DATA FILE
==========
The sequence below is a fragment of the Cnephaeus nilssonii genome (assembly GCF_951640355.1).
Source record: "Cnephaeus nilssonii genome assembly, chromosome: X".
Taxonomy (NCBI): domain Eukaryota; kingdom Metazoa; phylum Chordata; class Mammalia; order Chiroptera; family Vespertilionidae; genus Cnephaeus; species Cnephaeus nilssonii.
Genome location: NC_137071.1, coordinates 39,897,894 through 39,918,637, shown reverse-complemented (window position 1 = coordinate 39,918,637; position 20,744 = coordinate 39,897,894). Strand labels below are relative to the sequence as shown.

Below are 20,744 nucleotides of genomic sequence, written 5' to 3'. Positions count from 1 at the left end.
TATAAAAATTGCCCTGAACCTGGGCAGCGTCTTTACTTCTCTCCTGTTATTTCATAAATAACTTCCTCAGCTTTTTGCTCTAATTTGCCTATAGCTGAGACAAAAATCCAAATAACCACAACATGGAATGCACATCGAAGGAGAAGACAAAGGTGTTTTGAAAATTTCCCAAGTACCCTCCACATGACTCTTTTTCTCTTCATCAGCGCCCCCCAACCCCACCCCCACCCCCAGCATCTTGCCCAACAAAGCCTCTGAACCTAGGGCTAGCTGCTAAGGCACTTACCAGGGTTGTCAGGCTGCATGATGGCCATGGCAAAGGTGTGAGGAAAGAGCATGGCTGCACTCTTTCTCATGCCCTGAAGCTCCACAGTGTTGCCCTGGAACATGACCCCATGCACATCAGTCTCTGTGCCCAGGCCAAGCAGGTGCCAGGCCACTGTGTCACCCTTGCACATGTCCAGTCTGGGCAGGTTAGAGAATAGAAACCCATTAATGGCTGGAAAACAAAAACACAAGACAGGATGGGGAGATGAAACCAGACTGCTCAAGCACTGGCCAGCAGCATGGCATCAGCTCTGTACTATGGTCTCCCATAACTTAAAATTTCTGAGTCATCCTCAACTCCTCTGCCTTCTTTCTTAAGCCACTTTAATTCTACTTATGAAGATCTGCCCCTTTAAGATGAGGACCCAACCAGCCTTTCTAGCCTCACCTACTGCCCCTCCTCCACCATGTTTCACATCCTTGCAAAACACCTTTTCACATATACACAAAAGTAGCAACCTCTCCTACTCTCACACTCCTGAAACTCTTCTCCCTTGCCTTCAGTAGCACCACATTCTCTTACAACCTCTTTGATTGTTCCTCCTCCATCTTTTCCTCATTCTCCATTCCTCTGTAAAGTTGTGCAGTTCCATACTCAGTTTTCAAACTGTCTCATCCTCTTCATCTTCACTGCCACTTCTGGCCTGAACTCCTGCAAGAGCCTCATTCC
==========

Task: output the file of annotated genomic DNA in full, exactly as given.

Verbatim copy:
The sequence below is a fragment of the Cnephaeus nilssonii genome (assembly GCF_951640355.1).
Source record: "Cnephaeus nilssonii genome assembly, chromosome: X".
Taxonomy (NCBI): domain Eukaryota; kingdom Metazoa; phylum Chordata; class Mammalia; order Chiroptera; family Vespertilionidae; genus Cnephaeus; species Cnephaeus nilssonii.
Genome location: NC_137071.1, coordinates 39,897,894 through 39,918,637, shown reverse-complemented (window position 1 = coordinate 39,918,637; position 20,744 = coordinate 39,897,894). Strand labels below are relative to the sequence as shown.

Below are 20,744 nucleotides of genomic sequence, written 5' to 3'. Positions count from 1 at the left end.
TATAAAAATTGCCCTGAACCTGGGCAGCGTCTTTACTTCTCTCCTGTTATTTCATAAATAACTTCCTCAGCTTTTTGCTCTAATTTGCCTATAGCTGAGACAAAAATCCAAATAACCACAACATGGAATGCACATCGAAGGAGAAGACAAAGGTGTTTTGAAAATTTCCCAAGTACCCTCCACATGACTCTTTTTCTCTTCATCAGCGCCCCCCAACCCCACCCCCACCCCCAGCATCTTGCCCAACAAAGCCTCTGAACCTAGGGCTAGCTGCTAAGGCACTTACCAGGGTTGTCAGGCTGCATGATGGCCATGGCAAAGGTGTGAGGAAAGAGCATGGCTGCACTCTTTCTCATGCCCTGAAGCTCCACAGTGTTGCCCTGGAACATGACCCCATGCACATCAGTCTCTGTGCCCAGGCCAAGCAGGTGCCAGGCCACTGTGTCACCCTTGCACATGTCCAGTCTGGGCAGGTTAGAGAATAGAAACCCATTAATGGCTGGAAAACAAAAACACAAGACAGGATGGGGAGATGAAACCAGACTGCTCAAGCACTGGCCAGCAGCATGGCATCAGCTCTGTACTATGGTCTCCCATAACTTAAAATTTCTGAGTCATCCTCAACTCCTCTGCCTTCTTTCTTAAGCCACTTTAATTCTACTTATGAAGATCTGCCCCTTTAAGATGAGGACCCAACCAGCCTTTCTAGCCTCACCTACTGCCCCTCCTCCACCATGTTTCACATCCTTGCAAAACACCTTTTCACATATACACAAAAGTAGCAACCTCTCCTACTCTCACACTCCTGAAACTCTTCTCCCTTGCCTTCAGTAGCACCACATTCTCTTACAACCTCTTTGATTGTTCCTCCTCCATCTTTTCCTCATTCTCCATTCCTCTGTAAAGTTGTGCAGTTCCATACTCAGTTTTCAAACTGTCTCATCCTCTTCATCTTCACTGCCACTTCTGGCCTGAACTCCTGCAAGAGCCTCATTCC